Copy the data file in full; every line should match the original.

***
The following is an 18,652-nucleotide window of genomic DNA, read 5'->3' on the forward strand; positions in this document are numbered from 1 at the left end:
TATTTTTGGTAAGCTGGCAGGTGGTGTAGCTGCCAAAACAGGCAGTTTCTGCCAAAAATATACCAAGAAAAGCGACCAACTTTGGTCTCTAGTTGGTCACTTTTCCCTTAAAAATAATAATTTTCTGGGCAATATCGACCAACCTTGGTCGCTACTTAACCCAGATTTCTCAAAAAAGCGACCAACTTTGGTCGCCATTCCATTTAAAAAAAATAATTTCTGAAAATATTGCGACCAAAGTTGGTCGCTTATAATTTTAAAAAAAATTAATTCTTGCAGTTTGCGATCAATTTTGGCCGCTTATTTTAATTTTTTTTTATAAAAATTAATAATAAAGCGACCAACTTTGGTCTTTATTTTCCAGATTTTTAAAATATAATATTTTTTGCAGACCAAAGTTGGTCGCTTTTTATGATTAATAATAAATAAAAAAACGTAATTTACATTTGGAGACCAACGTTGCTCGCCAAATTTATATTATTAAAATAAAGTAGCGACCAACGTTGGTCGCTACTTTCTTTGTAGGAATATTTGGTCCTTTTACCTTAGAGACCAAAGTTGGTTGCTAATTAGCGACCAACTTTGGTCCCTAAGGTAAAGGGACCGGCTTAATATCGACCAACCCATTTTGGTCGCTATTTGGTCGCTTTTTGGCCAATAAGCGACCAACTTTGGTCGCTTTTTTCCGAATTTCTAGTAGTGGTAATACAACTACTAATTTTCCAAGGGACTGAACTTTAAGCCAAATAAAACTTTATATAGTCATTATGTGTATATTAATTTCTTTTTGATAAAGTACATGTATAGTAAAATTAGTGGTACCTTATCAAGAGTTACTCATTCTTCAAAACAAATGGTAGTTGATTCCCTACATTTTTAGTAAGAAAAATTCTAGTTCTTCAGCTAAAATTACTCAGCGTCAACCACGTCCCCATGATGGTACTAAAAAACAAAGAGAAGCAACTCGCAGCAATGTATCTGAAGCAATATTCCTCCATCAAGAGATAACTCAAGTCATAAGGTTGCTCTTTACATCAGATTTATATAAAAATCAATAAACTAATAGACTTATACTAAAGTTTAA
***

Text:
The following is an 18,652-nucleotide window of genomic DNA, read 5'->3' on the forward strand; positions in this document are numbered from 1 at the left end:
TATTTTTGGTAAGCTGGCAGGTGGTGTAGCTGCCAAAACAGGCAGTTTCTGCCAAAAATATACCAAGAAAAGCGACCAACTTTGGTCTCTAGTTGGTCACTTTTCCCTTAAAAATAATAATTTTCTGGGCAATATCGACCAACCTTGGTCGCTACTTAACCCAGATTTCTCAAAAAAGCGACCAACTTTGGTCGCCATTCCATTTAAAAAAAATAATTTCTGAAAATATTGCGACCAAAGTTGGTCGCTTATAATTTTAAAAAAAATTAATTCTTGCAGTTTGCGATCAATTTTGGCCGCTTATTTTAATTTTTTTTTATAAAAATTAATAATAAAGCGACCAACTTTGGTCTTTATTTTCCAGATTTTTAAAATATAATATTTTTTGCAGACCAAAGTTGGTCGCTTTTTATGATTAATAATAAATAAAAAAACGTAATTTACATTTGGAGACCAACGTTGCTCGCCAAATTTATATTATTAAAATAAAGTAGCGACCAACGTTGGTCGCTACTTTCTTTGTAGGAATATTTGGTCCTTTTACCTTAGAGACCAAAGTTGGTTGCTAATTAGCGACCAACTTTGGTCCCTAAGGTAAAGGGACCGGCTTAATATCGACCAACCCATTTTGGTCGCTATTTGGTCGCTTTTTGGCCAATAAGCGACCAACTTTGGTCGCTTTTTTCCGAATTTCTAGTAGTGGTAATACAACTACTAATTTTCCAAGGGACTGAACTTTAAGCCAAATAAAACTTTATATAGTCATTATGTGTATATTAATTTCTTTTTGATAAAGTACATGTATAGTAAAATTAGTGGTACCTTATCAAGAGTTACTCATTCTTCAAAACAAATGGTAGTTGATTCCCTACATTTTTAGTAAGAAAAATTCTAGTTCTTCAGCTAAAATTACTCAGCGTCAACCACGTCCCCATGATGGTACTAAAAAACAAAGAGAAGCAACTCGCAGCAATGTATCTGAAGCAATATTCCTCCATCAAGAGATAACTCAAGTCATAAGGTTGCTCTTTACATCAGATTTATATAAAAATCAATAAACTAATAGACTTATACTAAAGTTTAA